I admit there have been times when I’ve approached God and others with that same needy attitude.
The apostle didn’t mince words when he responded to the beggar’s request. He told him to look beyond the now. He cast a vision of hope and healing that this man, who’d been lame from birth, had probably never dared dream possible.
Peter said, “Silver or gold I do not have, but what I do have I give you. In the name of Jesus Christ of Nazareth, walk.” (v. 7)
The beggar had asked for a quick solution to his present needs, for temporary relief of his surface problems.
The apostle introduced him to Life.
The lame man walked and jumped, praising God (v. 8). His existence became a testimony of the Lord’s power and mercy, causing others to stand amazed at what the Lord had done (vv. 9-10).
But the miracle didn’t end at this man’s ability to walk.
When this man received his deliverance, he could have said thanks and settled right back into the safety of complacency we often confuse with contentment.
But Scripture says “the people saw him walking and praising God” (v. 9). He moved forward, bringing God glory with every step, every breath, every word he spoke when he explained what had happened to him.
He became a living testimony of God’s loving mercy and life-changing power.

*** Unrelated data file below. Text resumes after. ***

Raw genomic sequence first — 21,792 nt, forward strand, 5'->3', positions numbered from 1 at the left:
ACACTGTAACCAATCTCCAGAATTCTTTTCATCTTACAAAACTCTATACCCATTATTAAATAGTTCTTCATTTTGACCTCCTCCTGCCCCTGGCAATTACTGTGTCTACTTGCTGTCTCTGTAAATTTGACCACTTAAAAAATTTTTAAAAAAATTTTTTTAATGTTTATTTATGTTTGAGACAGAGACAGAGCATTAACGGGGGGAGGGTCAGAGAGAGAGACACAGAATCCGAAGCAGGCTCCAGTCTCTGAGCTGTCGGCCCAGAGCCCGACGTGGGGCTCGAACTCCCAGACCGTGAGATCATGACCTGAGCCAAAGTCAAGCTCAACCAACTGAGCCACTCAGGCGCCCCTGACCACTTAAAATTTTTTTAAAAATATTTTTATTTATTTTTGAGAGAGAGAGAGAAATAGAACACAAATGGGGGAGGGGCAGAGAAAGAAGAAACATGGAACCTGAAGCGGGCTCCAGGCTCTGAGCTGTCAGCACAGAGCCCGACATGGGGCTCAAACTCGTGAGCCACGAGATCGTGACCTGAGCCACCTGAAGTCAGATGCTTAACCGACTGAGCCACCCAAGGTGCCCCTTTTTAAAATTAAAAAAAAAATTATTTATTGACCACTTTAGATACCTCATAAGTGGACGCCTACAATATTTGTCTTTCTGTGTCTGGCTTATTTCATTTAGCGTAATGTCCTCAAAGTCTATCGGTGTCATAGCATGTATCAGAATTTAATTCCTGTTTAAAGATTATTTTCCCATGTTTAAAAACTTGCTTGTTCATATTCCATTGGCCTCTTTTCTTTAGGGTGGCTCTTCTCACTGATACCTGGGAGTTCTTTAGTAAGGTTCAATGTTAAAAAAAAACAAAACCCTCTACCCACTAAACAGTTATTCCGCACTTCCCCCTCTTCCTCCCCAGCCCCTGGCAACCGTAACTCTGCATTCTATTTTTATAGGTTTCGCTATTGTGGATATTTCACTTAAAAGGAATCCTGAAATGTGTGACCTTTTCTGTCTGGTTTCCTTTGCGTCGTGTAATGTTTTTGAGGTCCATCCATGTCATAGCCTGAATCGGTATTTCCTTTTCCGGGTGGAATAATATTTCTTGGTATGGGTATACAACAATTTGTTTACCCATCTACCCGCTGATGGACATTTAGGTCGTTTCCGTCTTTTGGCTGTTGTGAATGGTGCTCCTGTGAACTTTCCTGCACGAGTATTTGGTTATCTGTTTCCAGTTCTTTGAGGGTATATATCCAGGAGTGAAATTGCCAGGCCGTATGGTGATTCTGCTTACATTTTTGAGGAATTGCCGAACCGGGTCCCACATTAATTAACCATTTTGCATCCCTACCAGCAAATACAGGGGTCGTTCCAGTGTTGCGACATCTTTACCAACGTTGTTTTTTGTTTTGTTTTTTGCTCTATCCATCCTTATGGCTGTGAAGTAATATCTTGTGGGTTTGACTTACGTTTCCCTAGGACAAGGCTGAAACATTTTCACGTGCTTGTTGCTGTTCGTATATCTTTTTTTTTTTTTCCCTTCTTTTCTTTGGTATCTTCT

Peter gave God all the credit He deserved (vv. 11-12). He pointed to the Savior with adoration and grateful worship, turning the focus back to the foundation of their faith−Jesus, always and only, Jesus (vv. 13-16).
Because of our human frailty, we often desire instant gratification and relief.
We’re often limited by our inability to hope, to believe there is more to life than just getting by or surviving.
God offers us unlimited freedom, joy, power, and peace that cannot be constricted by our past or current struggles or strife.
What a sad moment it would be if God granted us what we wanted, only to discover He was prepared to offer us an abundance we’d never imagined possible.
Why should we love God when He doesn’t give us what we want?
Because our all-knowing and never-changing Lord is loving, faithful, trustworthy, and good.
Our Heavenly Father sees beyond our begging for bandages, our frail hopes to alleviate discomfort for now.
Our Good Shepherd uses every experience in our lives to refine our character.
By the power of the Holy Spirit, our loving Lord Jesus Christ makes us more like Him, preparing us to walk the path from better to the Father’s best.
Lord, You are worthy of all our praise and all our trust and all our love. When we’re tempted to be deceived by our selfish sin-nature, help us remember You will never disappoint us. Prepare our hearts and minds to be forever changed by Your goodness, as we surrender our wants and stand firm in the center of Your perfect will. In Jesus’s name, Amen
Describe a time when you were upset that the Lord didn’t give you what you wanted, only to realize He had something better in store for you.
Photo taken by and meme created by Xochitl E. Dixon.